It should have been finished a long time ago (shouldn't everything?), like last April or so.  I fell out of love with it around the time my first drop-spindle arrived and distracted me.  And by "distracted", I mean that a lot of things fell away from my consciousness when I discovered spinning.  Things like the water bill, automobile maintenance, and childrearing.  I should probably look in on those things again at some point.  

But now that I'm back to the Knot Garden, I have to tell you - this sleeve kinda stinks.  Here's why:  The only stitch I dislike executing more than 1x1 rib is seed stitch.  It physically hurts me to do it, and I seem to have designed a whole garment around it.  Nice work, that.  Also, being a sleeve, it's getting bigger and slower as I go, which is not conducive to momentum.  I usually  make a conscious effort to work all my pieces from the widest to the narrowest part, relying on my initial enthusiasm to get me through the fat part of the knitting, and picking up speed (at least emotionally) as I go.  But having placed the big wide cable sideways on this sleeve, I didn't look for a way to go from wide to narrow.  And of course, if all that isn't bugging me enough, this sleeve is knit flat, and that is just not my cup of tea.  All of which is the more galling because the stupid sadistic designer is ME.

But now that I've confronted these issues, Gentle Readers, I hereby decree the knitting train to be pulling out of Snivel Station.  There is no crying in knitting, after all, and I really do think I'm equal to a few rows of stoopid seed stitch.  Anybody else need an elbow massage after a k1, p1 session, or is it just me?

Comfort and Joy

The Catkins project falters at the threshold of its very inception.  I made a tactical error in the color choices, resulting in my old friend "not enough contrast".  This error seems to be one of my greatest hits.  Sometimes I worry it will end up on my tombstone:
"Here Lies Mary, who failed to choose colors with adequate contrast."

I knew something was wrong from the start, but my powers of denial being what they are (epic), I plowed ahead anyway.  Good thing I started small with a sleeve, which I only knitted halfway up before admitting that it was flatly All Wrong.  I know what to do - it just requires a visit with my new pals at Toots LeBlanc to sort it out.  Logistical bother, nothing more.  But disappointing, nonetheless.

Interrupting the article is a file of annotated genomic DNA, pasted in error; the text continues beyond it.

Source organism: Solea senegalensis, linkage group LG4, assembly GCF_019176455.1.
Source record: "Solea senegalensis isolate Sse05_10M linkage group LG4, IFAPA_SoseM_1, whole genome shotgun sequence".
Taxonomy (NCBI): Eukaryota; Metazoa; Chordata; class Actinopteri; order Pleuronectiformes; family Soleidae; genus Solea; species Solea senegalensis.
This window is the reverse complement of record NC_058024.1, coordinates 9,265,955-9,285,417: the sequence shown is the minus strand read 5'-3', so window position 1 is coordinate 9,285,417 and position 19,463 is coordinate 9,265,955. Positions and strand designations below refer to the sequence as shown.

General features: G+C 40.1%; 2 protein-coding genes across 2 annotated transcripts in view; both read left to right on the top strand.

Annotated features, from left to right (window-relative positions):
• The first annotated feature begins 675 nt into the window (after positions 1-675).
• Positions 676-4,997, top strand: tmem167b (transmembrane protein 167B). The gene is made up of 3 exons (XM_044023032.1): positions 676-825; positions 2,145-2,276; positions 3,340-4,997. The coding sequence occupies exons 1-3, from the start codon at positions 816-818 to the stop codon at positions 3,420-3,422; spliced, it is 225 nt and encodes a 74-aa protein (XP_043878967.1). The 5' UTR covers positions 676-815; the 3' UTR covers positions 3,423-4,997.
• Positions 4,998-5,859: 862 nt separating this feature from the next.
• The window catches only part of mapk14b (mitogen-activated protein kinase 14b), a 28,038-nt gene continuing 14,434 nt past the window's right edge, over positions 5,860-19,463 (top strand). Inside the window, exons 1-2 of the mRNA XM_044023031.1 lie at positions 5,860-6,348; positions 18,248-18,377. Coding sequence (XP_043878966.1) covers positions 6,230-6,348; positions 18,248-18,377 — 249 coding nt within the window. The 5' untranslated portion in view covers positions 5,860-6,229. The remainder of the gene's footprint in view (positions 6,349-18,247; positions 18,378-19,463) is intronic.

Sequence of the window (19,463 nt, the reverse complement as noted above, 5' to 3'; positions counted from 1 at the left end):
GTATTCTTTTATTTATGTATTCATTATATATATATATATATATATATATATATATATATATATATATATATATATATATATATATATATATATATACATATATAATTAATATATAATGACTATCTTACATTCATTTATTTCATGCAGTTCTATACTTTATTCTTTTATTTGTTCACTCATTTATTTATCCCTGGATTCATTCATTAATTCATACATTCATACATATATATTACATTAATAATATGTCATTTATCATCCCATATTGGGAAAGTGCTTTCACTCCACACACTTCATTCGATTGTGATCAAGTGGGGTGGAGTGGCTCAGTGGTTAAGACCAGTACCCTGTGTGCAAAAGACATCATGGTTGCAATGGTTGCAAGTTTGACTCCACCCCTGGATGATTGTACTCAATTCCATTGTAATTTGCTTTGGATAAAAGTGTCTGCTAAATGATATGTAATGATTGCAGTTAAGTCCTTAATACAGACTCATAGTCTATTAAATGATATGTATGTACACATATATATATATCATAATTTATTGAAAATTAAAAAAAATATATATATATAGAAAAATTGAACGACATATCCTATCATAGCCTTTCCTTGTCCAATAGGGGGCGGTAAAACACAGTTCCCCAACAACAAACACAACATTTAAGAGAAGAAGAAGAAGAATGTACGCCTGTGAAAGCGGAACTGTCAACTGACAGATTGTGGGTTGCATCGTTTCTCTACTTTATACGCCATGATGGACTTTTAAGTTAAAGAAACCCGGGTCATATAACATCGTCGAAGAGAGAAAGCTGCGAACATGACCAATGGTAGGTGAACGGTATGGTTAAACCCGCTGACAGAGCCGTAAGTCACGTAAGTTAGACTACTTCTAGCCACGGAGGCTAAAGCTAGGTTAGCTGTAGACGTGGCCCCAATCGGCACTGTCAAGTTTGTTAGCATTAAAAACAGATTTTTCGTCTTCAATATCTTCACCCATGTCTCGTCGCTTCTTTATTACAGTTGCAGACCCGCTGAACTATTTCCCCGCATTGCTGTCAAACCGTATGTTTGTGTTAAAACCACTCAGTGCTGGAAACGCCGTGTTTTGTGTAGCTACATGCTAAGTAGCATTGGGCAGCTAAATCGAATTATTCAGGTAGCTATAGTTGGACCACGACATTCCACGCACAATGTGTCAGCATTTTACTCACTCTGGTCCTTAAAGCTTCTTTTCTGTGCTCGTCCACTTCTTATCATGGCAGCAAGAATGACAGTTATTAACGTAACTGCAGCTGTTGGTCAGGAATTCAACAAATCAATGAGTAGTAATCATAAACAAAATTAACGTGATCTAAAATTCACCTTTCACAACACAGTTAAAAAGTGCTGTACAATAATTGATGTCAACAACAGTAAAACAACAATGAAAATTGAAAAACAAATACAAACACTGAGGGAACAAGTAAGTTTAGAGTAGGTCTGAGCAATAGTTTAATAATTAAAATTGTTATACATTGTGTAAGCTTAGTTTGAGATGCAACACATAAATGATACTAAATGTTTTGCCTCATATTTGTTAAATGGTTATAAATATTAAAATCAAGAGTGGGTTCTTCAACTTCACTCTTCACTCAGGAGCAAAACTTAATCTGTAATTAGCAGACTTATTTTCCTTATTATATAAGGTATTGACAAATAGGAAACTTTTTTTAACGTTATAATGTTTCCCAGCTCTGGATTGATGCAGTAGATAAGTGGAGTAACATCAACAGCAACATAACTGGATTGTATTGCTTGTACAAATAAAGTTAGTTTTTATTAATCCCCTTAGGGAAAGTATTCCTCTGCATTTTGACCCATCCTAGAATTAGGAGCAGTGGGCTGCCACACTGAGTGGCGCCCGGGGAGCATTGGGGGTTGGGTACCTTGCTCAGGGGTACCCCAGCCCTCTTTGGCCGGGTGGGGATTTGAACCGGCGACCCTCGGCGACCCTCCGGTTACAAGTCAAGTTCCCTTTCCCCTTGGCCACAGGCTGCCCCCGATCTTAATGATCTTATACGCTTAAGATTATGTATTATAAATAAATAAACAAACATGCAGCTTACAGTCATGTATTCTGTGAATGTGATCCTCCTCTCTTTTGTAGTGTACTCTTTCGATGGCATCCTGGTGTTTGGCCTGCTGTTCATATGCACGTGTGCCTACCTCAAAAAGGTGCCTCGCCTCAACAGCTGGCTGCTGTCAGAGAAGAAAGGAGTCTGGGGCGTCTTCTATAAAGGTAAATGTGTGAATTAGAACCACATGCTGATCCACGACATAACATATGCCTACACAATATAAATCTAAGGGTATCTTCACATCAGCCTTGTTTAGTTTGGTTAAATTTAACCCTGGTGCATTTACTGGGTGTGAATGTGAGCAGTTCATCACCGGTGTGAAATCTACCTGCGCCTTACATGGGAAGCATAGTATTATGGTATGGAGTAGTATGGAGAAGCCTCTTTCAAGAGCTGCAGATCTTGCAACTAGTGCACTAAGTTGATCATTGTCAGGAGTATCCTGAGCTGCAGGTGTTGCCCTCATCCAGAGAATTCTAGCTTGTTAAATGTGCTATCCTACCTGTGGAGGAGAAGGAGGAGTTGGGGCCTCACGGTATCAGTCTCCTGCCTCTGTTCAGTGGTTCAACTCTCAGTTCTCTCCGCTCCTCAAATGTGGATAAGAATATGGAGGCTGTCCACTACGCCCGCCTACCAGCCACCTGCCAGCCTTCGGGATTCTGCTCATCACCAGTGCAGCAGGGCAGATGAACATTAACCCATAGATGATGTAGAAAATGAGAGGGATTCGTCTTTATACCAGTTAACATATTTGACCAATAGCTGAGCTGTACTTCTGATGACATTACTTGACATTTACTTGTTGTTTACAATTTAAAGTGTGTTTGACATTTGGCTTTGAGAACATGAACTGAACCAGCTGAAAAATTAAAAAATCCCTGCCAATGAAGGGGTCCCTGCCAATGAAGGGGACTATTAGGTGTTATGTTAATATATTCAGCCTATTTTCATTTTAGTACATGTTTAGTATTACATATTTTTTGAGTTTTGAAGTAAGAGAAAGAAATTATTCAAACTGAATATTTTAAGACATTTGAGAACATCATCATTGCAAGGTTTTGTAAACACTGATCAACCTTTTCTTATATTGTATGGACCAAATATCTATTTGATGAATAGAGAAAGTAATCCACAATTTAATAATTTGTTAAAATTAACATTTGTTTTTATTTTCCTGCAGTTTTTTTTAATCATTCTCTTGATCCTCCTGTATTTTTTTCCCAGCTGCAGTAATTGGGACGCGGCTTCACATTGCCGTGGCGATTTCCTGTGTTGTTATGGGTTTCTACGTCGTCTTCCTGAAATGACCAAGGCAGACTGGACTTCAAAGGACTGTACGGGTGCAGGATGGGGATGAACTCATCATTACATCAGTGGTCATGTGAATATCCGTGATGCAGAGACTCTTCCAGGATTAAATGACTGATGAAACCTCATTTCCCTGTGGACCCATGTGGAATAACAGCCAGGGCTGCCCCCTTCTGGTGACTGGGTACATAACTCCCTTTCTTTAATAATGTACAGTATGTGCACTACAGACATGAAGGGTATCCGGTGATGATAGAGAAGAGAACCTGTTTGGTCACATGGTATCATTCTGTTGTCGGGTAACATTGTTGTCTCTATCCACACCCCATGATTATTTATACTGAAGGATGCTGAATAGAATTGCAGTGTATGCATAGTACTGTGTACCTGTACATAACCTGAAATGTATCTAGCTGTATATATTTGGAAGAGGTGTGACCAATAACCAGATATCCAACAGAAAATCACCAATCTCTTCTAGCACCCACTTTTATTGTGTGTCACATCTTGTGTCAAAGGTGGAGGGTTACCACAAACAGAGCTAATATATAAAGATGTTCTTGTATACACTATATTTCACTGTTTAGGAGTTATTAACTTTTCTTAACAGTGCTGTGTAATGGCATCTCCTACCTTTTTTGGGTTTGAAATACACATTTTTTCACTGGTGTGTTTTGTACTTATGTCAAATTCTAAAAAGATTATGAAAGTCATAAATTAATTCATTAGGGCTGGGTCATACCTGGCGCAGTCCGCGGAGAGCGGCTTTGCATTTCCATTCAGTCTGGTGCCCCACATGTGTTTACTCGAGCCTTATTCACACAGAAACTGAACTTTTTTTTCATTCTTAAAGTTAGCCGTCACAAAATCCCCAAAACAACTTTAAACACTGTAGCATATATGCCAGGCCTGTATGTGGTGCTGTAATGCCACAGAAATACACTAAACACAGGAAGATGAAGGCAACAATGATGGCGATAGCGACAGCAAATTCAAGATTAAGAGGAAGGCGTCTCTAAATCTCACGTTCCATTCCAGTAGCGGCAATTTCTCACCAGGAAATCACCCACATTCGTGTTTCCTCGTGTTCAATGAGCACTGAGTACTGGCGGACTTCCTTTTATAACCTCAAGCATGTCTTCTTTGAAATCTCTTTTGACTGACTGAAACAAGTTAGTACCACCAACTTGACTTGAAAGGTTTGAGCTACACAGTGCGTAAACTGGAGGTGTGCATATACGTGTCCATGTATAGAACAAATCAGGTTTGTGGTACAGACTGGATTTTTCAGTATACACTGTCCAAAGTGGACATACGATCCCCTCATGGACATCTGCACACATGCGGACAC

Other things went sideways for me yesterday, as well.  A gargantuan project at the day job has completely derailed, so there I am further unfulfilled. 

Casting about for solace in the knitting pile (I used to call it "the knitting basket", which has long since overflowed and now fools no one; not even me) I picked up the Knot Garden.  Sleeve two is well underway, and greeted me like a good book I'd forgotten to finish.  Close as it is to completion, I gave it a few more rows.  I just wanted something to show for the day, even if it was only one more set of twists.  

It feels good to sit with an old and patient friend.  I lightened up, beginning even to fantasize about wearing the Knot Garden to Madrona in February.  Could happen.  There's only this one sleeve to go, after all.  At times like these, even the possibility of completion helps. 

Thin as I am spread at the moment, tangible progress is more precious to me than usual.  And there it was, waiting for me with the reliability that only knitting can offer.  Knitting is dependably there to give solace in a world filled with failure, both real and imagined.  Making one stitch at a time is proof and reinforcement of our ability to do something right, hundreds of times at a stretch.  The world can be cold and the people in it mean and petty.  But knitting will never blame us for things over which we have no control.  Knitting doesn't care if the laundry is done or not.  Knitting beckons us to be still, and focus on one small thing at a time. 

Tidings of Comfort and Joy, indeed.